Okay - the teaser's out now, and since I promised we would, this week we're going to take a look behind the curtain at this one:
It turned out better than I expected. My mother, the director of CCCT's production of Black Coffee, came up with the concept and I shot this with only about half of a plan and no idea of how the pieces were going to come together. Not to say the concept was bad - but while I was shooting it I was having a little trouble seeing the final edit - unlike the Christmas Carol or the Titus teasers where Robert and I had some pretty detailed discussions far in advance (we even storyboarded Titus to the music track we ended up using) or even compared to the last Agatha Christie Trailer I shot, Towards Zero, which I also planned out and scripted in advance, this one was very much "shot from the hip".
I know 90% of our audience likely won't watch it in 4K, and probably less on an actual 4K monitor, but since both platforms now support 4K streaming, I thought it was a perfect chance to try out the workflow of shooting and delivering 4K. (By the way, it looks awesome streaming 4K from YouTube on my 4K 55inch Sony TV .)
Now I do realize that's not too much of a challenge for myself - I've been shooting in the delivery format for years - everything I shot for Stop The Threat was shot in 1080 and delivered to the network (and now Amazon) in 1080. The biggest challenge in shooting and finishing in 4K is dealing with the strain on the post workflow.
So, in an attempt to make it look as good as possible - and challenge myself a little more - I decided to also shoot it in s-log 2, which meant that the A7s was shooting at a whopping 3200 ISO under stage light, and I wanted to shoot wide open at T1.8 so that the background fell off and we could focus primarily on the actors' eyes. That's where the filter came in: 3200 ISO under stage light with that fast a lens is insanely bright, so I knocked it down more than a few stops with the filter, set my exposure off a grey card and there we were.
Long story short, once everything was all said and done, I had 10 "scenes" of one or two takes each all in DNXHR 4K - approximately 17GB for about 5-10 minutes of footage all in all.
I did the color grade in DaVinci Resolve because its just generally the better tool to use than Lumetri (Adobe Premiere's color tool) when you're starting with s-log video, but also because after I played with Davinci on the Titus trailer, I realized just how much more sense it made to do the color correction and grading in a node based environment. Take a look at this:
So obviously its a lot to take in if you've never looked at Resolve before, but a basic rundown of why I like working with it for color: On top left you see the still gallery - I can pull freezes from other clips and it saves the color correction which makes it really easy to "copy/paste" different looks on different clips in a hurry.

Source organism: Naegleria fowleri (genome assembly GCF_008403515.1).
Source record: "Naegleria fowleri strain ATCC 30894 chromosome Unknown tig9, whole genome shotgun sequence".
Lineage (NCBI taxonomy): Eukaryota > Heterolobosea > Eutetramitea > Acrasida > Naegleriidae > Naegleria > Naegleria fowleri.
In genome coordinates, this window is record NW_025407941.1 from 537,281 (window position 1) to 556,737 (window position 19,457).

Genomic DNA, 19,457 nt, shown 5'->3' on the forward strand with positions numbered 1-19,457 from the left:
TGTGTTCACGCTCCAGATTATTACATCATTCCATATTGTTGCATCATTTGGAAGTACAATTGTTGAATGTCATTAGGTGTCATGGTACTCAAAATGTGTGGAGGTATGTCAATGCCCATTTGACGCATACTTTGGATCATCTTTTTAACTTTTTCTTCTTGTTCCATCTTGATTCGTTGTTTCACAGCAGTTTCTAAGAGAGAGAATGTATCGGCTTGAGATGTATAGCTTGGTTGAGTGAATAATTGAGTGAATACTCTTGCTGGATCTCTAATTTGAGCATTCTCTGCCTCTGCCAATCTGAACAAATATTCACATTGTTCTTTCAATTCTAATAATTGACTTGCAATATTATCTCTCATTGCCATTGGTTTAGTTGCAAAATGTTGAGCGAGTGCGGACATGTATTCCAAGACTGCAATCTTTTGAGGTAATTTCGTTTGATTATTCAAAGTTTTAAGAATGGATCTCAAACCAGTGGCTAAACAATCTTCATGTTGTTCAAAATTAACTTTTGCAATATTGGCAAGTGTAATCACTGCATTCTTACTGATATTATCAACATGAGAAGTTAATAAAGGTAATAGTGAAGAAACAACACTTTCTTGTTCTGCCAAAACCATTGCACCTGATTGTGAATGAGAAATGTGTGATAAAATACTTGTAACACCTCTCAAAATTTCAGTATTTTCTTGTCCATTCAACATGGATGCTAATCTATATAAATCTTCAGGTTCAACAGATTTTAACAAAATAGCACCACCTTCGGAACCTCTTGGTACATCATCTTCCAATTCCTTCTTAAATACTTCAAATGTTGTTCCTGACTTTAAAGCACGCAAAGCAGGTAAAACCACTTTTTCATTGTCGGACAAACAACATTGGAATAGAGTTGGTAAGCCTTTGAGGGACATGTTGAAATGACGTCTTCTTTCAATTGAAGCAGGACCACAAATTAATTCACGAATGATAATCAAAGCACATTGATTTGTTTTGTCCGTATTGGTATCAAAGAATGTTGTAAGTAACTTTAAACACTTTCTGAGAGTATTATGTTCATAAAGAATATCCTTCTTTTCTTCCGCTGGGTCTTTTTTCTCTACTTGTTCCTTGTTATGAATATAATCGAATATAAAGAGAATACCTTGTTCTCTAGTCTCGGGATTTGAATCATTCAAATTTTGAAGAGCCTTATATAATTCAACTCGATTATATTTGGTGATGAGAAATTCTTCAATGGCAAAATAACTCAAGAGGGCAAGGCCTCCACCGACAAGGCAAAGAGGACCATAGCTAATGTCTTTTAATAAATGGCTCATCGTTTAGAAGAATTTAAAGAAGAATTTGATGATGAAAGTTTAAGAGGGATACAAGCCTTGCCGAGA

In the middle top is the player, which in this screenshot I have displaying the 3 versions I was looking at, plus the original - the thing about shooting with any "log format" video is that its very flat - this gives you a lot of range in post - much like a film negative - but because of that, color grading it is a much more involved process. The original is the top left, the version I ended up using in the top right, and the other two options on the bottom.
The top right of the screenshot shows you the nodes - at first its hard to make sense of but once you do, you realize that it just makes so much more sense than the way Avid or Premier approach color correction.
And that really goes for the entire piece of software - once you get past looking at something in a different way you realize that it just makes sense.
Anyway - tech talk aside, the next step was choosing a direction for the color correction and going with it. After looking at a few options (including black and white) I ended up choosing one that favored "reds" and was crisp and clear - partially so the skin tones popped a little more, but also so the background would look good since much of the set is also a shade of red.
If I'd had more time, I would have gone deeper in DaVinci and used masks to separate the cast from the set - allowing me to make their skin tones pop but mute the colors of the background with a little more control. But I basically got the whole video turned around in about 4 or 5 hours of work total. (not counting export time)
Once I had my color done it was a simple matter to export the looks from DaVinci and drop them on the video in Premier and then I queued up the exports. a 16X9 4K version for YouTube and a 2.40 cropped "4K" version for facebook - again to experiment and challenge myself.
And if you're wondering - yes, facebook supports cinema aspect ratios without letterboxing - check it out:
I haven't played around enough (or just looked it up!) to find out if YouTube also supports non 16X9 videos - last time I checked they didn't, but that was a while ago.
At the end of the day the aspect ratio its good for Facebook because the letterboxing isn't needed in the way Facebook presents the video, while on YouTube most of the audience will be watching on 16X9 screens anyway, and YouTube's player is 16X9, so there's not a lot of need to try to dig further than that right now.
Thomas Meek is an independent filmmaker living and working in Houston, TX